Understand what stage of growth you’re in. When choosing how much startup financing to raise you are trading off several variables. These include how much progress that amount of money will purchase, credibility with investors, and dilution. If you can manage to give up as little as 10% of your company in your seed round, that is wonderful. But many rounds will require up to 20% dilution and you should try to avoid more than 25%. In any event, the amount you are asking for must be tied to a believable plan.
Understand your milestones and KPIs. Investors don’t usually disburse cash all at once, but only when certain milestones and KPIs are achieved. This could range from the development or version of an app/tech to landing the first big contract or reaching a certain number of customers/users.
What is considered in company valuations for startup financing?
Many factors go into determining the value of a company. They are different from how a bank would go about a valuation to extend a loan since that depends on past and future cash flow which startups don’t have.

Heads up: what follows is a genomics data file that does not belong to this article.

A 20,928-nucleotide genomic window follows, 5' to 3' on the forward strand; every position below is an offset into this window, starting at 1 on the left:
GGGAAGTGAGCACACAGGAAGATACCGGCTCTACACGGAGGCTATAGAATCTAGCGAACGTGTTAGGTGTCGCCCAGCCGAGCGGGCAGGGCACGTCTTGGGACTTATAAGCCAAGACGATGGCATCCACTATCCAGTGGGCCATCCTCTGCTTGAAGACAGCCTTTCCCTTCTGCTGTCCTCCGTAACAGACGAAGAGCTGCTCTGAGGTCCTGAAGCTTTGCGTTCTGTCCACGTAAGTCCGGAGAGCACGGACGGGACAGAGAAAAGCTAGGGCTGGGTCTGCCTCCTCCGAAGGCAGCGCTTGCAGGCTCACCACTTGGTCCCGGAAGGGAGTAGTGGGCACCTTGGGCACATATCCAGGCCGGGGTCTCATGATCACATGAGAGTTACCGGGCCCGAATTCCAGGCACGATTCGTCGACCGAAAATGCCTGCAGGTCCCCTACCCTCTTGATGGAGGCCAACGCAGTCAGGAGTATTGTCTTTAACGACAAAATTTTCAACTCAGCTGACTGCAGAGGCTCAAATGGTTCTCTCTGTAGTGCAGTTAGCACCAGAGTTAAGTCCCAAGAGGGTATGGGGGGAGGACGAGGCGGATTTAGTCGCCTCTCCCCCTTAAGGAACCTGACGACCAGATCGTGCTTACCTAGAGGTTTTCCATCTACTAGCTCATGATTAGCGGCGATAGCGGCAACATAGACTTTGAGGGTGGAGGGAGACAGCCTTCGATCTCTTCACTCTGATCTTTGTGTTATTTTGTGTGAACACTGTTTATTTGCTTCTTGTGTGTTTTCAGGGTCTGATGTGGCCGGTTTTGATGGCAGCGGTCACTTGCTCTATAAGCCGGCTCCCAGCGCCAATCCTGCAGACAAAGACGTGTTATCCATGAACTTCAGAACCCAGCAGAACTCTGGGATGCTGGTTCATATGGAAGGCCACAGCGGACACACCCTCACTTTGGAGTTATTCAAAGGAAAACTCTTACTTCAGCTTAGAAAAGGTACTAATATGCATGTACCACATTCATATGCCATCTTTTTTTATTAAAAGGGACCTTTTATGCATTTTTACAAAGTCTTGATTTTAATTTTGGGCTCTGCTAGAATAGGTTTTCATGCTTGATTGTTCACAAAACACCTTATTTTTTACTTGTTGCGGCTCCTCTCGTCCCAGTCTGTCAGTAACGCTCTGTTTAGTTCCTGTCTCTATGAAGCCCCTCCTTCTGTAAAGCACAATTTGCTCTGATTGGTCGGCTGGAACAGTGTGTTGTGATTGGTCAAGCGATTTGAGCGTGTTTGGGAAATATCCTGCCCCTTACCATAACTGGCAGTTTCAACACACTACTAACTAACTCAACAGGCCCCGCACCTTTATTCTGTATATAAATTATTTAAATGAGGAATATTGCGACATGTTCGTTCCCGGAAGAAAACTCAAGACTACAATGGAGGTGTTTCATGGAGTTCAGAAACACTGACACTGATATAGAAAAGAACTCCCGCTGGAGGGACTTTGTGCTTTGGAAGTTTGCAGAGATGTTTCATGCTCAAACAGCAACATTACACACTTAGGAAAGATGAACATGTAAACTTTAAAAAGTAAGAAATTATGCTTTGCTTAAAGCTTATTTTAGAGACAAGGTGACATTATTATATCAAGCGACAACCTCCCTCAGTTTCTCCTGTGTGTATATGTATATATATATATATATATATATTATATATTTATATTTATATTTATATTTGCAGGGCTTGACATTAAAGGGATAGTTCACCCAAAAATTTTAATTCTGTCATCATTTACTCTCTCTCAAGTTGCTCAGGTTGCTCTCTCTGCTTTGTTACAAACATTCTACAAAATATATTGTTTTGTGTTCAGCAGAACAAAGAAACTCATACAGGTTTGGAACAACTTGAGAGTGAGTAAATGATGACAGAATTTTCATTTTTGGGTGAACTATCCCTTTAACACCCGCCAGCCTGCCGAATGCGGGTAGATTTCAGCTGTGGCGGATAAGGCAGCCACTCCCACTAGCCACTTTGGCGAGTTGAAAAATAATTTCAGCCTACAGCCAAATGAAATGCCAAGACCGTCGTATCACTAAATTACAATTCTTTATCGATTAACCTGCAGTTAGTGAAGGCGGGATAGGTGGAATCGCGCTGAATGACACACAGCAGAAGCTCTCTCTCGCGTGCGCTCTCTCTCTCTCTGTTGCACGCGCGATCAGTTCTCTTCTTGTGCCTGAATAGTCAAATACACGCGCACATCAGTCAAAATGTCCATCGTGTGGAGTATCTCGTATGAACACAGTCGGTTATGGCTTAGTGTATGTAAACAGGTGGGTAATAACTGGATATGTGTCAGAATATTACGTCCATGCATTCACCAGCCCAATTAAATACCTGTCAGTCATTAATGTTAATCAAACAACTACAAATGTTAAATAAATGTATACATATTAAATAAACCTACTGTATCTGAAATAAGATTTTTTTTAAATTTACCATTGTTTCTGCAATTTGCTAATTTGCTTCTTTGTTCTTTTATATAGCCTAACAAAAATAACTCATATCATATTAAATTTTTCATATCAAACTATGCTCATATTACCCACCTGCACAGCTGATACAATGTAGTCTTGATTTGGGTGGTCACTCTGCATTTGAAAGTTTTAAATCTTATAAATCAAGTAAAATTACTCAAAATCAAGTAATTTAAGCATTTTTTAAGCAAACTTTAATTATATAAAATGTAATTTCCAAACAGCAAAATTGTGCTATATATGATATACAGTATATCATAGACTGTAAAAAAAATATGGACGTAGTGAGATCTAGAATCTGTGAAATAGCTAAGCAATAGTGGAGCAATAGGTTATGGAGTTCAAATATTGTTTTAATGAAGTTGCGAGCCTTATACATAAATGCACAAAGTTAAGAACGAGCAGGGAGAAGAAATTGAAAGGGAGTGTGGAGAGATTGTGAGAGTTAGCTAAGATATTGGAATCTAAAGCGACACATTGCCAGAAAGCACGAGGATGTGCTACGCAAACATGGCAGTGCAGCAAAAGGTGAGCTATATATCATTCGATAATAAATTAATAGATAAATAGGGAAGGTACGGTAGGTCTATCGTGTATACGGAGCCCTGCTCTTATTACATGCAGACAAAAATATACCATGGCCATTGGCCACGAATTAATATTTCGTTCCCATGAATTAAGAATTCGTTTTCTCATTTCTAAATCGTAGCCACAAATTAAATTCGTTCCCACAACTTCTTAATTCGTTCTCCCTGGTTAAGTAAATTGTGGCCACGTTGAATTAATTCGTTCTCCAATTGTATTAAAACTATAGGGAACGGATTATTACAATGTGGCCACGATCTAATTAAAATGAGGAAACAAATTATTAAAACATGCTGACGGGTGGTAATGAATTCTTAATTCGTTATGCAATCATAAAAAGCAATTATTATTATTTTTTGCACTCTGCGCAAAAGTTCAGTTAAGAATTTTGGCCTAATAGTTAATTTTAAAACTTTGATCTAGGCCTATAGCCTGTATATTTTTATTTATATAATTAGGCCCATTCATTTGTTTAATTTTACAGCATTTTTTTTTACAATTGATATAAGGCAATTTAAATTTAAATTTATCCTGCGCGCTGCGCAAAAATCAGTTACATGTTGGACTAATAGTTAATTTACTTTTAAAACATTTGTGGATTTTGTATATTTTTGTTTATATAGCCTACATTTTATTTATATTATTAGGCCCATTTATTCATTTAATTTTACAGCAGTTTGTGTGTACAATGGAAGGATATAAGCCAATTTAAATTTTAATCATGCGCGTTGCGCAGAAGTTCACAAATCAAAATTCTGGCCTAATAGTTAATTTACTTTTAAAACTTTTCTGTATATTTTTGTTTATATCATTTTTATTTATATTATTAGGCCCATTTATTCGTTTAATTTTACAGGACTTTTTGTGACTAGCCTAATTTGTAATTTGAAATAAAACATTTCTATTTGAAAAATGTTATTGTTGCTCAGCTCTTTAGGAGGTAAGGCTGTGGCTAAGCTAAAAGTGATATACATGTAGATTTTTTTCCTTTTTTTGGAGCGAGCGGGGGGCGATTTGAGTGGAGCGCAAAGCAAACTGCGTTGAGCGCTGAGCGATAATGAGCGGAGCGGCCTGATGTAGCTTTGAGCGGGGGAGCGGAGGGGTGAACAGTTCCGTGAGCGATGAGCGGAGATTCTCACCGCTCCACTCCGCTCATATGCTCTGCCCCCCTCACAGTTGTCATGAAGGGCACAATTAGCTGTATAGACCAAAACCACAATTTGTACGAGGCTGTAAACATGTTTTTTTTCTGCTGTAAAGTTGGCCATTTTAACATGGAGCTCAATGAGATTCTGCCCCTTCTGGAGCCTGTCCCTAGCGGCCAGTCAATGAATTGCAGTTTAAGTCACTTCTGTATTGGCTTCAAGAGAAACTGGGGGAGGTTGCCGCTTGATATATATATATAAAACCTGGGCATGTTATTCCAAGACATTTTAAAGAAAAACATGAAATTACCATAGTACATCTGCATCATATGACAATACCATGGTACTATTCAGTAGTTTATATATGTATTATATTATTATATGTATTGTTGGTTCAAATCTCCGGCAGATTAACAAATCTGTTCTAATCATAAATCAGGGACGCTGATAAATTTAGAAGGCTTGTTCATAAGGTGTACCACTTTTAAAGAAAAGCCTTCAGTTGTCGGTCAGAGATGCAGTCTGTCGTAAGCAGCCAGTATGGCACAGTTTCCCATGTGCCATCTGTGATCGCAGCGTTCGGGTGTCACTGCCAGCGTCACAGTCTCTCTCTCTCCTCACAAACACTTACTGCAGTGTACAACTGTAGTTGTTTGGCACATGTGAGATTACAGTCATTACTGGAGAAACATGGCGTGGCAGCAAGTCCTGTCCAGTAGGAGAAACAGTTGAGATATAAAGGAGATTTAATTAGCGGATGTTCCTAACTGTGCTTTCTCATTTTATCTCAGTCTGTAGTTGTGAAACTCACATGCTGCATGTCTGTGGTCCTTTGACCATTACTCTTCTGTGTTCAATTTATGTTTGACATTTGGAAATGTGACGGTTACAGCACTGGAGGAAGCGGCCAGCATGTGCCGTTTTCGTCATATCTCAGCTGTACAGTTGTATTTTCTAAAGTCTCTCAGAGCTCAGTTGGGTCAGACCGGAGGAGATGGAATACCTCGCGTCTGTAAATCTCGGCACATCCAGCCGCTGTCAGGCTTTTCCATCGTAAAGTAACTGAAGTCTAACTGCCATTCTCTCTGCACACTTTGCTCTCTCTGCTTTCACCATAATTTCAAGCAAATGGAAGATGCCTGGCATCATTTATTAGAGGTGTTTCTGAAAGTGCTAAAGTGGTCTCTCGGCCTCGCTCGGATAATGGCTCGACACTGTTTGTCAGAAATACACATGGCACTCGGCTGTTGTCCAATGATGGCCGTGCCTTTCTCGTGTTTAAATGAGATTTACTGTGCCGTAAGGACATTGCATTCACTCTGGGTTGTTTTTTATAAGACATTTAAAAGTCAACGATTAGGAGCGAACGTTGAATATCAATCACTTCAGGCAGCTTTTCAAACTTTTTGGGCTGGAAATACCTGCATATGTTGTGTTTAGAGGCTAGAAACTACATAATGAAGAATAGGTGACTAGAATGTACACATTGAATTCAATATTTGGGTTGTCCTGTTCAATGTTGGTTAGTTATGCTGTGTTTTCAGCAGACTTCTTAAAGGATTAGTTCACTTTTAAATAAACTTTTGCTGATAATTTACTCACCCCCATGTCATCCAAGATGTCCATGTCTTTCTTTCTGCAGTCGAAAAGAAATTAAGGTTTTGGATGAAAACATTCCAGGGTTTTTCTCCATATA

VCs and investors look at comparable startups and mark up/down according to different metrics. They also look at valuations of past rounds. Other criteria that go into valuations are:
- The experience and past success of the founders (so-called “serial” entrepreneurs present less risk, and often command higher valuations), the size of the market opportunity
- The proprietary technology already developed by the company
- Any initial traction by the company such as revenue, partnerships, satisfied customers, favorable publicity, etc.
- Progress towards a minimally viable product
- The recurring revenue opportunity of the business model
- The capital efficiency of the business model (i.e., will the company need to burn through significant capital before reaching profitability?)
- Whether the company/industry is trending and being pursued by other investors
- The current economic climate (valuations generally climb when the overall economy is strong, and are lower during economic slumps)
When all the back of the envelope screenings are concluded, investors go through their process and draft a term sheet, which is a nonbinding agreement outlining future terms and conditions of an investment. This term sheet explainer dives deeper into the broad parameters of an investment, its “Five Documents”: stock purchase agreement, investor rights agreement, certificate of incorporation, ROFR & co-sale agreement, and voting agreement.
Do you want to turn your idea into a business and be part of a motivated group of like-minded entrepreneurs? Applications for the High-Tech SeedLab Batch 2021 open in October 2020. If you have questions about the program or your application, please contact email@example.com.